MPs have urged the Government to protect tenants living in poor quality homes that can have a ‘catastrophic impact’ on their health.
In a new report (19 January), the Health and Social Care Committee has concluded that people who are less well-off and those living in less well-off neighbourhoods are more likely to develop life-limiting health conditions and die prematurely.
The most serious housing hazards include dire and electrical risks, excess cold, excess heat, damp and mould, and air pollution, MPs on the committee said.
MPs on the Committee reiterated a previously rejected recommendation that all ICBs be mandated to install a public health representative on their board.
The Department of Health and Social Care (DHSC) had rejected this on the grounds it wanted to protect ICS autonomy.
The report said: ‘Given what we have heard about impact that these individuals can have in ensuring a longer-term focus, we recommend that DHSC reconsiders the case for mandating representatives in this role.’
The report also drew attention to the death of two-year-old Awaab Ishak, who died in 2020 from a respiratory condition caused by mould in a housing association property.
In 2022, Pulse PCN reported that the neighbouring PCN would begin sending social prescribers to confirm details of distressing or inadequate housing to better inform letters to housing agencies in response.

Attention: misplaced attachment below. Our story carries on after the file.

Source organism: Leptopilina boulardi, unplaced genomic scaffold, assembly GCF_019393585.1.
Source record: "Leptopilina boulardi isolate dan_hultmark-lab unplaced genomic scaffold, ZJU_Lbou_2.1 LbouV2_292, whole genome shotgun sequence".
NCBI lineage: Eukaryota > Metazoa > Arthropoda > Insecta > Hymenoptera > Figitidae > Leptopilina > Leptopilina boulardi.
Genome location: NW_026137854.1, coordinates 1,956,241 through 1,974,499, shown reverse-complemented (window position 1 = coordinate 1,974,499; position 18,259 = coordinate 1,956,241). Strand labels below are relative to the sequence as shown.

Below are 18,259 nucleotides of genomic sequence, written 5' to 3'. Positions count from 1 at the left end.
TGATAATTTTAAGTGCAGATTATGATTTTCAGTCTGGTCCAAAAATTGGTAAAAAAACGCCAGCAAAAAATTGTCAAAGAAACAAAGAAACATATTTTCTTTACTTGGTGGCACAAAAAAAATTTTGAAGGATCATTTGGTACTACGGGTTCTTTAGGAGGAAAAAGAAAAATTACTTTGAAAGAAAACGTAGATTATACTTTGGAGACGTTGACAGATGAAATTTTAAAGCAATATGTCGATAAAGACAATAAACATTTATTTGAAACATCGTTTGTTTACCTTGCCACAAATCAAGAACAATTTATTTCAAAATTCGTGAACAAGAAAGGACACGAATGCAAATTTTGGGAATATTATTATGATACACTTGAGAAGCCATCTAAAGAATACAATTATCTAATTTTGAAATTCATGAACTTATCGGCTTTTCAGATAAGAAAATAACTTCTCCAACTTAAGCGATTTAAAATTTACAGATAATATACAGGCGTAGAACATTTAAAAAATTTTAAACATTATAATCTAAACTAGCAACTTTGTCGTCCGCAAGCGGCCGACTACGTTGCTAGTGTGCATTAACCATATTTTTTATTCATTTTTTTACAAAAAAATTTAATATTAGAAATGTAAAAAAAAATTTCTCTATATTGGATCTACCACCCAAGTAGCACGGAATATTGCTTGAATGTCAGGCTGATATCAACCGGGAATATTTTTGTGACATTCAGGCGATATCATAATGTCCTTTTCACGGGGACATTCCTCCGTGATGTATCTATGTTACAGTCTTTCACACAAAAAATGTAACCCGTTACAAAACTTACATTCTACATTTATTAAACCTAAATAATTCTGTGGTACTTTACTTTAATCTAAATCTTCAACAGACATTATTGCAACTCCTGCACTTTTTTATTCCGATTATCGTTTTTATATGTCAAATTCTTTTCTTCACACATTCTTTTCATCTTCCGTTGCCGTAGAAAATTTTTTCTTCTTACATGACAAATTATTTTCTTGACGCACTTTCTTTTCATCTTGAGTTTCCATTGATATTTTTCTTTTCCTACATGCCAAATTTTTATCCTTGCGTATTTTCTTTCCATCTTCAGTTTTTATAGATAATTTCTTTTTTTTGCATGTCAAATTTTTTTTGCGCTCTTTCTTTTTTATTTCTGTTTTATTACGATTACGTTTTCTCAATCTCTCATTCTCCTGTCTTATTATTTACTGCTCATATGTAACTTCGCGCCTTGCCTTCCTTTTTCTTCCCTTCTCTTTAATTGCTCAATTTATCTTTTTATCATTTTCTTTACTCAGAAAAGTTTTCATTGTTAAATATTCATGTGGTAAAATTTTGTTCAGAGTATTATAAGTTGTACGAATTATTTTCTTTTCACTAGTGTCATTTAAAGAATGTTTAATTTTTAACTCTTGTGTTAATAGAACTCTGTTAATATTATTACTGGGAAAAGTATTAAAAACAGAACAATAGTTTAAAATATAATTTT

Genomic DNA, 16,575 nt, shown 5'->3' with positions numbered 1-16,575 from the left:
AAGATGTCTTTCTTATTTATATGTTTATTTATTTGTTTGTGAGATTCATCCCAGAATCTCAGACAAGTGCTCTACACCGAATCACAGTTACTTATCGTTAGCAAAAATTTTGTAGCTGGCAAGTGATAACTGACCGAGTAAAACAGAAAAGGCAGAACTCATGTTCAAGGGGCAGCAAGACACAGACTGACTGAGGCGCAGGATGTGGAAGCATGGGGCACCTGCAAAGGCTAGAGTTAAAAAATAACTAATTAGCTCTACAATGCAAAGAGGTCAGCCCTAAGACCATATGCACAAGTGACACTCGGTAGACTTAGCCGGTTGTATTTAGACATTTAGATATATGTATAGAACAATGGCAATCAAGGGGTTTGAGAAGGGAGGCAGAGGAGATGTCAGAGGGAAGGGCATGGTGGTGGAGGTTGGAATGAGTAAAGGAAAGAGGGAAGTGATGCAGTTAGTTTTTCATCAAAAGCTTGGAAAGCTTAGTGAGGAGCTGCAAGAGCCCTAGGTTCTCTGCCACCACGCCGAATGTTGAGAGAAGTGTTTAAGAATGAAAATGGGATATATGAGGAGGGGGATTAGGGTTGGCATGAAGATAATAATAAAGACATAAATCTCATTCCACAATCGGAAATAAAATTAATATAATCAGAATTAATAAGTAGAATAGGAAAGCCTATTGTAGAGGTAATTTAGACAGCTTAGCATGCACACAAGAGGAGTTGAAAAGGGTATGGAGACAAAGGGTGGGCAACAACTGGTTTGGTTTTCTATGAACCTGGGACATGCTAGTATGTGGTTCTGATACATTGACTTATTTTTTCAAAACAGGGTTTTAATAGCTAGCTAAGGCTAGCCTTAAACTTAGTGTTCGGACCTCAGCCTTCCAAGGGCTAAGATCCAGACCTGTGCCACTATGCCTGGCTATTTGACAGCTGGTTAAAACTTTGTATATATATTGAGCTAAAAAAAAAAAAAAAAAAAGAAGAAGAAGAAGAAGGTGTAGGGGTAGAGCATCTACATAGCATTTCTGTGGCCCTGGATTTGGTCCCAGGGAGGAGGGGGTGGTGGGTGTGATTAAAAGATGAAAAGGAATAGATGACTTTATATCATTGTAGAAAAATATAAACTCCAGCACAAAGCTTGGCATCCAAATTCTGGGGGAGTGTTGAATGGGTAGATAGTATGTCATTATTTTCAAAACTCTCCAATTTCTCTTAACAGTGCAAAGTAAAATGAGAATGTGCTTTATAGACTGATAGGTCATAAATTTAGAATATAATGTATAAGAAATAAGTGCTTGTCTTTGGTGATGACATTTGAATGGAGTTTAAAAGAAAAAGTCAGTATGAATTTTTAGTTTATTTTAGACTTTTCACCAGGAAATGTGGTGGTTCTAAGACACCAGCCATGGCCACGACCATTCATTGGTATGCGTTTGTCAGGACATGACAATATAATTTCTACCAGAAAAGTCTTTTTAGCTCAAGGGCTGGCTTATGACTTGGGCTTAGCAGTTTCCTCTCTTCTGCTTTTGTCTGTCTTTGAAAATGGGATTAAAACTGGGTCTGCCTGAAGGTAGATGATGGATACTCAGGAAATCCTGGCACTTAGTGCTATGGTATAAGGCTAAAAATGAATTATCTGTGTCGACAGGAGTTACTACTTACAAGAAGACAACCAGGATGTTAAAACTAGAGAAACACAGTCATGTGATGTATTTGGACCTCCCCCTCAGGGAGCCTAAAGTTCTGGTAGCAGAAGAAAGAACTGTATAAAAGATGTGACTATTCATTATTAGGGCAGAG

The Committee recommended NHS England introduce a national strategy should improve frontline clinical practitioners’ understanding ‘of the benefits of social prescribing and to improve their confidence in offering social and community-based solutions’ to unmet social needs.
The Committee also welcomed Government measures proposed in Awaab’s law to protect social sector tenants from the worst impacts of unhealthy homes, and recommended quick action and to consider if similar safeguards could be extended to tenants in private rents.
Other key recommendations from the report include:
- Requiring developers to aim higher, with quality housing and development that protects residents’ health
- Launching a Government consultation on the content of existing design and space standards as they relate to health.
Committee chair and MP Steve Brine said: ‘Poor quality homes can have a catastrophic impact on the health of the those who live in them. The death of two-year-old Awaab Ishak from a respiratory condition caused by mould in his home should leave Ministers in no doubt that tenants in both the social and private rented sectors deserve greater protection by law.’
He added: ‘Our report welcomes the government’s plan to introduce Awaab’s law for tenants in the social sector. We urge swift action on the outcome of the consultation, but the government must also consider safeguards for tenants in the private sector where risks of damp and mould can pose an immediate danger to health.
‘Creating healthy places to live to prevent ill-health among the population must take priority for Ministers. Not only will that reduce pressures on the NHS but will save vast sums spent each year on treating people with preventable illness.’